Markets are always a must see for us, so our Monday itinerary started with a visit to Mercado Vega and the nearby Mercado Central. It was mid morning when we moved out into the bustle of public transportation of a workday in Santiago. With our highly
refined Santiago Metro navigation skills working their typical charm, we somehow could not figure how to change Metro lines and instead left the system at the Los Heroes station, a good distance from our destination. No problem, we would just see more of Santiago on foot.
One of the advantages of not knowing where you are going is that you find things that you weren’t looking for in the first place. One of the disadvantages is that you often don’t know where you have been. In our case, we toured what I will call the “Used Garment District”, a neighborhood that featured numerous second hand clothes stores and a few fabric shops. I suspect that it is highly unlikely that the locals use this name for this area of town. But, if you ever wondered what happened to that used Jethro Tull concert tee shirt that you donated to Goodwill a few years back, it seems like you might find it for sale in the Used Garmet District for cheap. These shops seemed to be clustered along Bandera near Plaza de Armas, but, if we knew for sure where they were located, we likely wouldn’t have been there in the first place! There’s nothing like defending ignorance.
From the Used Garment District, we headed across the bridge over the fast flowing, dirt brown colored Rio Mapocho and then a short ways to the east to Mercado Vega and Mercado Vega Chica. As we were entering the market, a merchant came over and
warned me to be careful to keep a tight hold of my camera. This was the second time that we had been warned by locals to keep a close hold on our personal electronics, so there was likely something to the warnings. Moving into the tightly packed chaos of sounds, colors, and smells of Mercado Vega Chica, the warning added to the edge and focused the senses on the experience. The Mercados were roughly divided into areas with different food specialties. In one area, cuts of meat that included all conceivable parts of the animals from nose to tail were on display in refrigerated cases. Other areas specialized in Chile’s late summer plethora of fruits and vegetables and especially the omnipresent avocados. As near as we can tell, avocados seem to be a requirement on all plates served at Santiago restaurants. In other areas, fishmongers are encamped with their diverse array offerings from the sea (we only looked casually, but did not see some of the more exotic offerings such as barnacles, that the market is known for). In the order there is disorder—the random meat vendor amongst the fish sellers, the single vegetable stand amongst the fish stalls, and the tee shirt vendor tucked in between the produce stands, in case you have an emergency need for an Iron Maiden T-shirt while avocado shopping.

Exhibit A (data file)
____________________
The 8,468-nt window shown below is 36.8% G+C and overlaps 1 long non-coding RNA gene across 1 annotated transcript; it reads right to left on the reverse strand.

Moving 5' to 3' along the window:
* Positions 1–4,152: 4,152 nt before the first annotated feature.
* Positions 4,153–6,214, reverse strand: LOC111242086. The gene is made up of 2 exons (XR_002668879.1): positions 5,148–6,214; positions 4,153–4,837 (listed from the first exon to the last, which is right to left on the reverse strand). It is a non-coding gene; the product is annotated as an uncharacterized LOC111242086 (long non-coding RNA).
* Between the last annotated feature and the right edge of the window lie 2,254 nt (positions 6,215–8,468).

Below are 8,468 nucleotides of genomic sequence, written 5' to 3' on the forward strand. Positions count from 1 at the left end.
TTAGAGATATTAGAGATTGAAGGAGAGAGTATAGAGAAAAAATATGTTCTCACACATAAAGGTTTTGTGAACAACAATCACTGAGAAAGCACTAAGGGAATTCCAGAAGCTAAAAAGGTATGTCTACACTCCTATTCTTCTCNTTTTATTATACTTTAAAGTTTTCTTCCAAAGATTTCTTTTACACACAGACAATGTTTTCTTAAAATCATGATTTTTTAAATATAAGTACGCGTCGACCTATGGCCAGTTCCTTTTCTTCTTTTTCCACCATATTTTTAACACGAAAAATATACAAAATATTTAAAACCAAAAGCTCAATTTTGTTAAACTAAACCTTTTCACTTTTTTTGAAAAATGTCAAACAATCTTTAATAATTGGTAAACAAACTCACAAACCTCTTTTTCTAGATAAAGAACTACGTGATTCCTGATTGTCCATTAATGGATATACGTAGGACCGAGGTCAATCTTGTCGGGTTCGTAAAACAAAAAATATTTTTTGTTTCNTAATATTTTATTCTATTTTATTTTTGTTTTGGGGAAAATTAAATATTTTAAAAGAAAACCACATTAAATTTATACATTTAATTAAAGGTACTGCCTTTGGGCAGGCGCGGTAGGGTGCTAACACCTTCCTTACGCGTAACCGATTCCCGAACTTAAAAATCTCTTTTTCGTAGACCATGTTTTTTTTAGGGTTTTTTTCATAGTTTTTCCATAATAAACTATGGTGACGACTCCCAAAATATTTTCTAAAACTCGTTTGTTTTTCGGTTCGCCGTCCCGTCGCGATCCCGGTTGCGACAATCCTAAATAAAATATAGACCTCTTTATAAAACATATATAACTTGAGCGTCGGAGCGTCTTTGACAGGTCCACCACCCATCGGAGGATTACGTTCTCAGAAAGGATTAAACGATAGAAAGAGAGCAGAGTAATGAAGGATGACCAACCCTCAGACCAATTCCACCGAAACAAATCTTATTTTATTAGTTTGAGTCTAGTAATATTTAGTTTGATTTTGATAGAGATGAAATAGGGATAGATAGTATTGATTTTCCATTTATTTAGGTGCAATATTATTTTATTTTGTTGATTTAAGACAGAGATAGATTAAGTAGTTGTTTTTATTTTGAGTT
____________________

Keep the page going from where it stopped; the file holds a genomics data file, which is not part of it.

Prepared food is also available at the markets. Somewhat more upscale sit down restaurants are clustered under the filtered sunlight passed in by the wrought iron lace and glass of Mercado Central. Vega Chica houses basic street food in a cluster of much smaller, tightly packed, working man restaurants and food stalls. Walking through Vega Chica, the insistent, universal sounds of the proprietors pushing their menus filled the air. The food in Vega Chica is cheap. Complete meal plates were available for less than two USD.
We ate in a typical small stalls, packed elbow-to-elbow with the other patrons. I enjoyed a simple, tasty meal of chicken, rice, mashed potatoes and a salad and Becky had the same meal with fried fish replacing the chicken. Good, solid family style food with a price that is hard to beat.
As we continued our way around the market after the meal, restaurant proprietors urging us into their eateries frequently engaged us. The easiest response was to pat my belly. There was no need to use words.
Mercado Central was the last market we visited on our day’s tour. Central was the most upscale of the three markets and the only of the one of the mercados where we saw other obvious tourists. Perhaps this was a result of being closer to the Centro. Compared to the Vega markets, it felt like we had moved back to the beaten path.
Using the Metro, we returned to our base in upscale, modern Providencia. The contrast in affluence between the Vega markets and the shopping and cafes of Providencia is dramatic. And there is also a contrast in energy. The mercados are bustling with activity while life in Providencia eases along at its own gentle pace. For us, it was good to see both worlds.